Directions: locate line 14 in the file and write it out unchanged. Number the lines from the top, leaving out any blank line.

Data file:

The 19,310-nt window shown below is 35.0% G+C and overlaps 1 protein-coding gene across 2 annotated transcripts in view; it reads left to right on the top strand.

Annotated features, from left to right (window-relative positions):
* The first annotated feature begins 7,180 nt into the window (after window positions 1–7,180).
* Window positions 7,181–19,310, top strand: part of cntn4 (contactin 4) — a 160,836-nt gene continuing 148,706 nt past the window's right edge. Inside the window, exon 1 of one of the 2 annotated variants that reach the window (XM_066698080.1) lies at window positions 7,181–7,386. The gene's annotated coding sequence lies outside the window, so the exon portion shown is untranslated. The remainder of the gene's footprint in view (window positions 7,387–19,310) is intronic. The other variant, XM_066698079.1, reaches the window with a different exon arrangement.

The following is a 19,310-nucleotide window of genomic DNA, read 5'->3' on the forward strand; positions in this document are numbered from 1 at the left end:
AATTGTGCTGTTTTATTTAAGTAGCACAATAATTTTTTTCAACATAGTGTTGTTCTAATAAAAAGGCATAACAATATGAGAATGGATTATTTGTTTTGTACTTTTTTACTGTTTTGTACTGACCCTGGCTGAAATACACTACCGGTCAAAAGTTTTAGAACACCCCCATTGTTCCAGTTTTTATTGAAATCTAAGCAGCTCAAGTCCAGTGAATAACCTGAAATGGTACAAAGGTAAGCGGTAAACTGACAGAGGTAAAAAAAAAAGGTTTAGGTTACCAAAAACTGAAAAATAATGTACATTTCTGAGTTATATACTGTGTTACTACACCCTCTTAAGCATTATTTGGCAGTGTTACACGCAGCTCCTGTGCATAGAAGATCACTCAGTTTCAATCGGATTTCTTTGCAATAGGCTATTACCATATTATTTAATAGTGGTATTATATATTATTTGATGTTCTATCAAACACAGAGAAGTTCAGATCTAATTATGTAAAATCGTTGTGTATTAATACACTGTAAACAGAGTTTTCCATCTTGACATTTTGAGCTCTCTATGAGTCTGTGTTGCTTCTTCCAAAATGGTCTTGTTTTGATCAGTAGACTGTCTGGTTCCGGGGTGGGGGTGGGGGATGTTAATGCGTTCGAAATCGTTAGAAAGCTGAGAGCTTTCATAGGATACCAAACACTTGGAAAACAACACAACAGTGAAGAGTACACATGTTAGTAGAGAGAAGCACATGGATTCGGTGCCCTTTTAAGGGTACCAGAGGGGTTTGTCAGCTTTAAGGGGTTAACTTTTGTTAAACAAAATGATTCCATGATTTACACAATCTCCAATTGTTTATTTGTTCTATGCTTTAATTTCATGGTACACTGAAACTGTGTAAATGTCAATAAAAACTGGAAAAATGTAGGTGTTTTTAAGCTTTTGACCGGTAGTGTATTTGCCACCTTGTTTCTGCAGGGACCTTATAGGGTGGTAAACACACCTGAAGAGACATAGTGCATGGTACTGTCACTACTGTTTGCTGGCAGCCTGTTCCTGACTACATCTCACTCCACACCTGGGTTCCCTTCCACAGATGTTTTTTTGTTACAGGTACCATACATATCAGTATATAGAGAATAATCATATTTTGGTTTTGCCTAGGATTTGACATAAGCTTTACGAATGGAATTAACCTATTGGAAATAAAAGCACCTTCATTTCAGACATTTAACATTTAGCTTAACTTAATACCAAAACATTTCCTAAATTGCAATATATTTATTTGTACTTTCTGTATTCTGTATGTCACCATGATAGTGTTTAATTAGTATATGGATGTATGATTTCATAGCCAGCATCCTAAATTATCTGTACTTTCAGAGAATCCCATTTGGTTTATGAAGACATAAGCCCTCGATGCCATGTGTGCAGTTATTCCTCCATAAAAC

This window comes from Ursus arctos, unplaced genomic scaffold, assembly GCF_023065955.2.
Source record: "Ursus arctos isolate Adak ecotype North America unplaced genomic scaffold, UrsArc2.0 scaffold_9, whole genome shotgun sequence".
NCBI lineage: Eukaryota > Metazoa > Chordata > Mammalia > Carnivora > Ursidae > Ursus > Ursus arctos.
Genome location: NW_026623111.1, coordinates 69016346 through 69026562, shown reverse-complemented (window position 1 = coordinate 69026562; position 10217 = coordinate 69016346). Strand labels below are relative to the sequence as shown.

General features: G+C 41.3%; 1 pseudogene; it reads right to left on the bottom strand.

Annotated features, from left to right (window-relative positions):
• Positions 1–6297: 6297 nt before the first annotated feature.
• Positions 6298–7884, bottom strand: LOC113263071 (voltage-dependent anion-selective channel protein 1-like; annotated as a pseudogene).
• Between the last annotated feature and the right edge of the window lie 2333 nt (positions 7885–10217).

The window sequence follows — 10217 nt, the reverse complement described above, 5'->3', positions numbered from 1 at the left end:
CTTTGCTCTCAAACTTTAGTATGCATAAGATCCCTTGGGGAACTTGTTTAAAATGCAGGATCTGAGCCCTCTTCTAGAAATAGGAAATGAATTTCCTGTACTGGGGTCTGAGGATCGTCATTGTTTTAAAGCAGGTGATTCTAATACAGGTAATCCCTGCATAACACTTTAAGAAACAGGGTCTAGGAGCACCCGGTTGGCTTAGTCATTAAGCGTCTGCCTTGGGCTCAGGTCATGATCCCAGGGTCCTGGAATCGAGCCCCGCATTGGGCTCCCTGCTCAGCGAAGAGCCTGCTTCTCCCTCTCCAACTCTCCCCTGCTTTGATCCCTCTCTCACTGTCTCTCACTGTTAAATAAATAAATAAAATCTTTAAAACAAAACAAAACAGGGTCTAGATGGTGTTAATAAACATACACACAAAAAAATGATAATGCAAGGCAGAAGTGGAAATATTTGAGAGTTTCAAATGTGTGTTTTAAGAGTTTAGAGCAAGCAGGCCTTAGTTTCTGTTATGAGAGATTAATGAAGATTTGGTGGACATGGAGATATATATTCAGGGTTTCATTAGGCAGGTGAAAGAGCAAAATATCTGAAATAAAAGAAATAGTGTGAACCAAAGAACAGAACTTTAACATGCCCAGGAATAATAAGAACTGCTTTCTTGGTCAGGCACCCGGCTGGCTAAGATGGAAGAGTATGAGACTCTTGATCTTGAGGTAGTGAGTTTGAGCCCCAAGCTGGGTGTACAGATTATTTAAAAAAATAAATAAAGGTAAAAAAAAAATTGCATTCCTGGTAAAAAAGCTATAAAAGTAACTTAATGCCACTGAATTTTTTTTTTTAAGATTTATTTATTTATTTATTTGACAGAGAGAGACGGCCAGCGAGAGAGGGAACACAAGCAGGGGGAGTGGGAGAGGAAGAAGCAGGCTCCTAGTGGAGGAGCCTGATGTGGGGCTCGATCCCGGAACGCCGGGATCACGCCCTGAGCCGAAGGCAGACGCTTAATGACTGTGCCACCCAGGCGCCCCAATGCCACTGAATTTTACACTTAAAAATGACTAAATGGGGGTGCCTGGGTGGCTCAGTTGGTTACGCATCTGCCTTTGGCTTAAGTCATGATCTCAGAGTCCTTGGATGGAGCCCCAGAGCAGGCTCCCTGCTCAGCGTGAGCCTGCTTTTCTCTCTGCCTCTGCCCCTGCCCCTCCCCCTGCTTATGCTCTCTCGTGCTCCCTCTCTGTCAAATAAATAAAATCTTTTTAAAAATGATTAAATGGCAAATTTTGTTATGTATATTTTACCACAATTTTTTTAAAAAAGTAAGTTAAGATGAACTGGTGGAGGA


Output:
• Positions 6298–7884, bottom strand: LOC113263071 (voltage-dependent anion-selective channel protein 1-like; annotated as a pseudogene).